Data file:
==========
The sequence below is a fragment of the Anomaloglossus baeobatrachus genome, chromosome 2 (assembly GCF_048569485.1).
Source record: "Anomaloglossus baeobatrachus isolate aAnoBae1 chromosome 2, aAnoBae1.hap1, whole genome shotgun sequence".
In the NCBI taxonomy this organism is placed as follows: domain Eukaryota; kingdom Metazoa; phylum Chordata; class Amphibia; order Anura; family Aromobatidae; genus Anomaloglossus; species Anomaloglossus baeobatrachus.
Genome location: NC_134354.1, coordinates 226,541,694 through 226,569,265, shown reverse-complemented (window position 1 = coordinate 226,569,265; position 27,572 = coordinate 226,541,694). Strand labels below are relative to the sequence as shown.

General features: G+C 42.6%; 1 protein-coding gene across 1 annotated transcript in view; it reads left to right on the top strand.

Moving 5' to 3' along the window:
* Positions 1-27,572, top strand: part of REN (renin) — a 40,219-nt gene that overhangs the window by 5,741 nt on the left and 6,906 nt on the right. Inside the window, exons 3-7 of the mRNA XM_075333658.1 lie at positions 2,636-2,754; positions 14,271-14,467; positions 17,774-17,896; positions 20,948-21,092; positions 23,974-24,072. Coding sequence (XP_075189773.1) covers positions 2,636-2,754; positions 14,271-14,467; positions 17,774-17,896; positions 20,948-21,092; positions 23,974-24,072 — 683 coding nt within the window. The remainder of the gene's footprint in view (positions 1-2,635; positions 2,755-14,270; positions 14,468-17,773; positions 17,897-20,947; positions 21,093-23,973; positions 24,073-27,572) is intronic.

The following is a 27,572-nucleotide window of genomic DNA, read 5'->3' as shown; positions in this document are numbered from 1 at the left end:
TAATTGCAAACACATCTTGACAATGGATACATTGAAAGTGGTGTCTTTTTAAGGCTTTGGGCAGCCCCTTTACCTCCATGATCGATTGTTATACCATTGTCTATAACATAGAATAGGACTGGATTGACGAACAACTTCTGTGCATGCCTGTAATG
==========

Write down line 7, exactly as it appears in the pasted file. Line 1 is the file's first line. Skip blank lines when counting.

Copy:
* Positions 1-27,572, top strand: part of REN (renin) — a 40,219-nt gene that overhangs the window by 5,741 nt on the left and 6,906 nt on the right. Inside the window, exons 3-7 of the mRNA XM_075333658.1 lie at positions 2,636-2,754; positions 14,271-14,467; positions 17,774-17,896; positions 20,948-21,092; positions 23,974-24,072. Coding sequence (XP_075189773.1) covers positions 2,636-2,754; positions 14,271-14,467; positions 17,774-17,896; positions 20,948-21,092; positions 23,974-24,072 — 683 coding nt within the window. The remainder of the gene's footprint in view (positions 1-2,635; positions 2,755-14,270; positions 14,468-17,773; positions 17,897-20,947; positions 21,093-23,973; positions 24,073-27,572) is intronic.